Usage-Based Broadband Pricing Models - The Great Debate
Today's level of internet usage by people around the world is posing a challenge for internet and data service providers who are trying to balance network capacity with the prices they charge their customers. And it's only going to get worse, say some experts. Research from an Ovum press release in January 2011 says that half of the world's population will have access to broadband services by 2015.
Providers of internet and mobile data services are spending billions in expansions and upgrades to their coverage areas and modes of delivery in the hope that these improvements will result in high profits down the road. But in order to realize those profits, it is thought by some that unlimited data plans will have to become a thing of the past, as data usage is increasing too quickly for unlimited data to be economically feasible. Instead, many providers have now decided to switch to usage-based pricing models.
There is no doubt that customers have responded to the switch from unlimited to tiered pricing with surprised displeasure. Many customers felt that caps on data usage were implemented deliberately to discourage excessive viewing of online video, which has shown to be one of the biggest consumers of bandwidth.
In addition to dealing with customer ire over new pricing models, providers are also dealing with a dual language barrier of sorts, because:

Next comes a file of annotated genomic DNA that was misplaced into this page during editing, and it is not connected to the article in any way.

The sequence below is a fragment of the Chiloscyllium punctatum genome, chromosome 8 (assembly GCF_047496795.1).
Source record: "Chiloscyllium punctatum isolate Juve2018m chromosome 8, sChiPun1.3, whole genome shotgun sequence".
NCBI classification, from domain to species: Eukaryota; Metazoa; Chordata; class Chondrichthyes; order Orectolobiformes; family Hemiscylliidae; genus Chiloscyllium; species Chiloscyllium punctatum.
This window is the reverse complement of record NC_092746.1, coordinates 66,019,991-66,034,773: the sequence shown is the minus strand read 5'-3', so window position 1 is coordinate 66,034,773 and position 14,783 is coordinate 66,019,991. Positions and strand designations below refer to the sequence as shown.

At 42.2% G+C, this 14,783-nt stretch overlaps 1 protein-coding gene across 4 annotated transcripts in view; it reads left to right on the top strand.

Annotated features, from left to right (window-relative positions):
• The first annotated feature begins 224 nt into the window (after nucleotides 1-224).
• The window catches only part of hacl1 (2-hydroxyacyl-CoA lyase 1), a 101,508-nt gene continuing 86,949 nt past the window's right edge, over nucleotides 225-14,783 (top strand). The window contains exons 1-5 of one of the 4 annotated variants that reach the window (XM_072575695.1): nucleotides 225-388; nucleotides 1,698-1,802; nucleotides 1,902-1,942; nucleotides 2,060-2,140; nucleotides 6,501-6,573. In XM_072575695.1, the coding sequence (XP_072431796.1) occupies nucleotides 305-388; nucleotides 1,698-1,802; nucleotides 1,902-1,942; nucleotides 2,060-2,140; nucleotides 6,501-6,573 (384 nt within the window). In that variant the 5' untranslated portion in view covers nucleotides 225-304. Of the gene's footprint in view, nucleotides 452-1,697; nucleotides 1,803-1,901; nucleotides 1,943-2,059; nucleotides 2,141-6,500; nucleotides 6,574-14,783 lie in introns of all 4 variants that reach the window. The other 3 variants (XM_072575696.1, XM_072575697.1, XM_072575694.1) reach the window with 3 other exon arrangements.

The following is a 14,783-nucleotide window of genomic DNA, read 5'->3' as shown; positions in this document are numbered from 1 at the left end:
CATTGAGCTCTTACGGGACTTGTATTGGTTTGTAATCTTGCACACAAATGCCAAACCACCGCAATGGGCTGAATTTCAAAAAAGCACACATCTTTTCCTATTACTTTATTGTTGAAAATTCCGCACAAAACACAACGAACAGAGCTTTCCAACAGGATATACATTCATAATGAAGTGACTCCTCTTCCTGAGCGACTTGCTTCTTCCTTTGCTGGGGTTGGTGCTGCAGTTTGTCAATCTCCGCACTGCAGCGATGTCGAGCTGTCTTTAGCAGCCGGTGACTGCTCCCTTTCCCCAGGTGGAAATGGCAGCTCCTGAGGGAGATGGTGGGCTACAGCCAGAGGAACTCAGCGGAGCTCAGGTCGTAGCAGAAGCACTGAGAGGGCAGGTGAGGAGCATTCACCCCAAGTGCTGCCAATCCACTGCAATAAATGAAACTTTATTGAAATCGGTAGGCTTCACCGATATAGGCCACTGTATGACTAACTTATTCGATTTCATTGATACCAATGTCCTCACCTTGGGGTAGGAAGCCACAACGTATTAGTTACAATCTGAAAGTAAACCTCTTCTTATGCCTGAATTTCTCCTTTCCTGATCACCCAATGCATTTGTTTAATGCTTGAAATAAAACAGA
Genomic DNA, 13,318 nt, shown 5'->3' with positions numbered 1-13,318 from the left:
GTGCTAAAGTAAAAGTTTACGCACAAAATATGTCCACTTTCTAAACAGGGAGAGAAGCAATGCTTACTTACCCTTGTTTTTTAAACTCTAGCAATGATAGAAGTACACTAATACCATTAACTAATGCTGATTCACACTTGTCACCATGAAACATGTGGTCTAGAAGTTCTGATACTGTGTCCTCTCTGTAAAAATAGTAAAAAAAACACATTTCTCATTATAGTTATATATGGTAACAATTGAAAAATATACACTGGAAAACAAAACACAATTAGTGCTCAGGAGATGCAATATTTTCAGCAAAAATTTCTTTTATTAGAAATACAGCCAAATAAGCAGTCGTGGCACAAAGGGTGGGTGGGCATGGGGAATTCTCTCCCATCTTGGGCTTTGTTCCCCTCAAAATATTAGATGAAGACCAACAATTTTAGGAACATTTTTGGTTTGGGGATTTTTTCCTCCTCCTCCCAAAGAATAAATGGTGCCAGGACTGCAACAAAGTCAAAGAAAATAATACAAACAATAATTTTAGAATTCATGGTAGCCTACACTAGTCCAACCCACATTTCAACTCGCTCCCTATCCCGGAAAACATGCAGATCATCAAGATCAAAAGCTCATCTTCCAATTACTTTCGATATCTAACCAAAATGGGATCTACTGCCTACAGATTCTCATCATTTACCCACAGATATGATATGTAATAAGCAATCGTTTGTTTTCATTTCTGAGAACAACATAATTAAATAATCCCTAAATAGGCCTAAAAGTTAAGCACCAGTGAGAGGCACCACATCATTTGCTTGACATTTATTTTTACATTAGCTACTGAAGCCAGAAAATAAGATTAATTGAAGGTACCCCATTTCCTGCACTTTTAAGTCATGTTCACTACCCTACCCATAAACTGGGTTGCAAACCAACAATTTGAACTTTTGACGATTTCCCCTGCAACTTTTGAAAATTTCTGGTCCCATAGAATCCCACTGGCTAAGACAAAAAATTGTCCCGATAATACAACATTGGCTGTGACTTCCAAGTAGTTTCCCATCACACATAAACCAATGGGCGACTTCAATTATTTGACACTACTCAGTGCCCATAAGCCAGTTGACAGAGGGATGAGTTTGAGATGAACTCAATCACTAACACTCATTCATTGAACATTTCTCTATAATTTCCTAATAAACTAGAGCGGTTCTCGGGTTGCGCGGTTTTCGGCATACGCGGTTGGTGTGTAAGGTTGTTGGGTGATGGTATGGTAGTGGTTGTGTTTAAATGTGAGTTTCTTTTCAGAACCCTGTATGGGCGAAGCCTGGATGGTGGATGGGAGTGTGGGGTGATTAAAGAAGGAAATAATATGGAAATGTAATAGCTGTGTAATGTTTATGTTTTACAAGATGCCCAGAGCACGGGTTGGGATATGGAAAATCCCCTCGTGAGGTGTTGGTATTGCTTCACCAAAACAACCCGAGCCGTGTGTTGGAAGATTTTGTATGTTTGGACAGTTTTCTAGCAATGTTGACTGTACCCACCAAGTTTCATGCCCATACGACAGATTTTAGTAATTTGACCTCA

- most consumers do not know how much data they use per month or are purchasing;
- any communications to customers regarding their monthly data usage levels are ineffective because the measurements of online data are not understood.
So what is the best way to deliver fast broadband in a way that's convenient and financially feasible to providers and their customers, but also clarifies sometimes confusing technical terms for those needing a simpler explanation? The fact is that there's no easy answer. But there are many suggestions being brought forth by both providers and their customers.
One is the 'trade off' plan, where customers would pay more for faster service while accepting other limitations. For example, in a recent survey it was discovered that 51% of broadband customers would be willing to pay more for unlimited browsing if it meant they were limited by time-of-day video viewing restrictions.Continued on the next page